Digging the Dirt
By: Richard Brewer-Hay
At 7:30am last Friday, the approximately 50 remaining attendees from the eCommerce Summit descended on Harvey, a New Orleans suburb in the Jefferson Parish on the West Bank, to take part in a volunteer day for Habitat for Humanity. After the check presentations were made and a quick tutorial on safety guidelines was given by Zach (who could double as a stand-up comedian to complement his day gig), we enjoyed a moving rendition of Amazing Grace on the bagpipes. We were then split into groups and sent to our respective homes for the day. Sheila, Usher and I joined 12 other Summit attendees to venture three blocks west to 2315 Jefferson Street.
The home we were tasked with working on was already built but seemingly far from being ready for its new owner, Lorena Johnson. I was very surprised to hear that the plan was to hand over the keys to her new home this coming Wednesday, April 30. Everyone set to work immediately. Usher (who I later learned was a professional painter in a previous life), joined 6 others inside the home to work on caulking and painting the interior. Sheila and I took dirt duty in the yard, as the remaining 8 of us worked on distributing a large mound of dirt around the entire home – sloping said dirt at an angle away from the home. We were armed with 4 shovels, 3 rakes and 2 wheelbarrows that had definitely seen better days.
After spending the better part of the morning lifting mounds of soil, it was agreed that it was time to take a break from the sun and get to work inside the house, joining others on painting and shelving. At Noon we broke for lunch and rejoined the rest of our fellow volunteers back at the house they were working on, 2327 Mathis, where we all signed a piece of wall-siding that was going to become a part of that home.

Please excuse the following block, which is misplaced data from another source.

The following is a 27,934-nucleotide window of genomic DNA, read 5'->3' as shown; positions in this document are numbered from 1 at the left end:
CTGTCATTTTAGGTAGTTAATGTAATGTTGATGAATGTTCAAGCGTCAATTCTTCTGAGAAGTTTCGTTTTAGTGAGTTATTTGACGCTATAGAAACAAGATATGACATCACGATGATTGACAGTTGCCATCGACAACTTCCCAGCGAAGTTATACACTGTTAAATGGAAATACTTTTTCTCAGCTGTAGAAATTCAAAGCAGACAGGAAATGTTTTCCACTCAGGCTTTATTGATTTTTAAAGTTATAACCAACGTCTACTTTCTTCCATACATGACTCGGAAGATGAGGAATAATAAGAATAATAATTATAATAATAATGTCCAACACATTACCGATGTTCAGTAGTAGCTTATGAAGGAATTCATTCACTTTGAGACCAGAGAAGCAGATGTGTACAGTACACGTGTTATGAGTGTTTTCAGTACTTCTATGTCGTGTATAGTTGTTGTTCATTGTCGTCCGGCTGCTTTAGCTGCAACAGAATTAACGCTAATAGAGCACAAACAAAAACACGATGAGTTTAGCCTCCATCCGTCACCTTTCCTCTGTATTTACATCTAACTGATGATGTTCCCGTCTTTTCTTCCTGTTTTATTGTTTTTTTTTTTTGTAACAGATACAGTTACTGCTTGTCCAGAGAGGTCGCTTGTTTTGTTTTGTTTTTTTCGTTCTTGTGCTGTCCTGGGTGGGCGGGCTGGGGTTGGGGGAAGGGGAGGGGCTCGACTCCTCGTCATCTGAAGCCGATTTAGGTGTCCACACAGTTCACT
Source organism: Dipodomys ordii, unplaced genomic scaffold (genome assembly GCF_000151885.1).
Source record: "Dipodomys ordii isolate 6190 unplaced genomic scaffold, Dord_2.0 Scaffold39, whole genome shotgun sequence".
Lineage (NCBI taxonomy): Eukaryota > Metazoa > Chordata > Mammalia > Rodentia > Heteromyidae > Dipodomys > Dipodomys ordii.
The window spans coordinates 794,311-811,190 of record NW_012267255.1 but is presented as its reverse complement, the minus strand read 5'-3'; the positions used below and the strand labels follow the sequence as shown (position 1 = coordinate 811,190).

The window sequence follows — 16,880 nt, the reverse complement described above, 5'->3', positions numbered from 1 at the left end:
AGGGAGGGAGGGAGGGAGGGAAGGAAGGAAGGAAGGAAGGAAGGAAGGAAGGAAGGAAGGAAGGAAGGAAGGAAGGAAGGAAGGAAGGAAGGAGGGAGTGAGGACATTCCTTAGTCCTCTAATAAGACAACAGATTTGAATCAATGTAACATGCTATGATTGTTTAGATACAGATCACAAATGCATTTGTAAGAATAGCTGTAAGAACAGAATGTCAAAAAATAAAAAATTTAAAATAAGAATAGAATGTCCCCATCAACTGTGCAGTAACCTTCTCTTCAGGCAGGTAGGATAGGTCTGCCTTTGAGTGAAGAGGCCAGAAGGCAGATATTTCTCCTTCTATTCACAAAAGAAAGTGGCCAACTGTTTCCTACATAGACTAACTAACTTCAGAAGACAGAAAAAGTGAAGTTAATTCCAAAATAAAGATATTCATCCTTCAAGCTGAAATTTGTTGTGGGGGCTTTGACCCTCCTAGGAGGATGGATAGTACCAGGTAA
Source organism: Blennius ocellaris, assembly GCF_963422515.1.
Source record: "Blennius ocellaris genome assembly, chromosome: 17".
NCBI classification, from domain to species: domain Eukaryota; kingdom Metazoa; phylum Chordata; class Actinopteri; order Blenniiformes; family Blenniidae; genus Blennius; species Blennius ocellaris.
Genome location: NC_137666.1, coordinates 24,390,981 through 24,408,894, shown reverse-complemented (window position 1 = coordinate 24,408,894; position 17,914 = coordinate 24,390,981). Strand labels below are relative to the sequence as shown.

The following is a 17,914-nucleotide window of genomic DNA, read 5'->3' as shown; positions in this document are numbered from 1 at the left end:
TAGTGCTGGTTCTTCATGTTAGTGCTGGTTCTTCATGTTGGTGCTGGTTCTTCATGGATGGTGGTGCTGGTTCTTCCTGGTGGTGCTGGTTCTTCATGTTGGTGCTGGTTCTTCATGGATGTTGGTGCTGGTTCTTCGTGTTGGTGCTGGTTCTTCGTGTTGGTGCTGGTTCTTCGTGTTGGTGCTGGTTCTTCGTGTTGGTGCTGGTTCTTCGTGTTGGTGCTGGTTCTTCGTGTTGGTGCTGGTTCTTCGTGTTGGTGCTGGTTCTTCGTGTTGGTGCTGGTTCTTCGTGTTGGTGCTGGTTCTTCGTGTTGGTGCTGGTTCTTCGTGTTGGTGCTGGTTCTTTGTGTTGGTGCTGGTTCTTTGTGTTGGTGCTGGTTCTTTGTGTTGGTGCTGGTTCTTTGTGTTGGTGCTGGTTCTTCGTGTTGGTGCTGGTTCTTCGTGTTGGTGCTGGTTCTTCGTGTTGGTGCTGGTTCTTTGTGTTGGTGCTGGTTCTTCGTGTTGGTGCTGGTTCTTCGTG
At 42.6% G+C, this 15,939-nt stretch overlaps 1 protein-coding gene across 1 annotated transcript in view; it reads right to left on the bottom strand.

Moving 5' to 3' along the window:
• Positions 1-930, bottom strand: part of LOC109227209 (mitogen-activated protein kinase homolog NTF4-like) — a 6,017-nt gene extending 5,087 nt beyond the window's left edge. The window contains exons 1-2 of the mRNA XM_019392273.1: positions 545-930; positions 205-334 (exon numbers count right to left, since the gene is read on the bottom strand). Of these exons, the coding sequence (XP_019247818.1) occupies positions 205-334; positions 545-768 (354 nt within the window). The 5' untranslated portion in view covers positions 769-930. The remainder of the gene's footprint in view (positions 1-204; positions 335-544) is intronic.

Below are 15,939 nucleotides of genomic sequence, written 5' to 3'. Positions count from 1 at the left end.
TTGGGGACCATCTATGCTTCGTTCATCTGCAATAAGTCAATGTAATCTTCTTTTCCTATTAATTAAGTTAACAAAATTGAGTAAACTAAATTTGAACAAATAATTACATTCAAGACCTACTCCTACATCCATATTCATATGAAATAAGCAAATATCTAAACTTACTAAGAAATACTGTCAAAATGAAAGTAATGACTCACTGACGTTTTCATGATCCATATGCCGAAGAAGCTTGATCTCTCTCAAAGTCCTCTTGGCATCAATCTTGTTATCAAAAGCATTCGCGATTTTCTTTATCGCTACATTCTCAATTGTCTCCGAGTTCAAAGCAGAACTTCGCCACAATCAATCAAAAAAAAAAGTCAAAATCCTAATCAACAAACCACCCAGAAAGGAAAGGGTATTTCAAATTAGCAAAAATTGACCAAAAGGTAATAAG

We only worked for a total of 5 hours before we had to depart for the airport but I must confess I was feeling pretty inspired as I waited for my flight later that day. To think that folks take full use of their vacation time to travel down there and volunteer for weeks at a time was extremely humbling (there were 10 such individuals working at 2315 Jefferson Street) and I am personally committed to finding similar projects here in the Bay Area to become a regular part of.
In the 40+ years that Habitat for Humanity had been building homes in the New Orleans area, they had built a total of approximately 100 homes before Hurricane Katrina hit back in 2005. Since that time, they have constructed approximately 100 homes a year. Truly remarkable. If you’re interested in getting involved with a Habitat for Humanity organization in your area, click here for more information.
One side note, I felt a little sorry for the people sitting near me on the plane Friday night. I was covered in paint and dust and probably getting a little ripe given the earlier activities. The lady at the gate, when I connected in LAX, certainly questioned my appearance given the look on her face. I dropped my bags as soon as I walked in the front door at home and made a beeline for the shower. I smiled to myself as I got into bed thinking that Lorena Johnson will be thankful for a great many things on Wednesday and she should be truly thankful that they didn’t let me near the plumbing of her bathroom fixtures.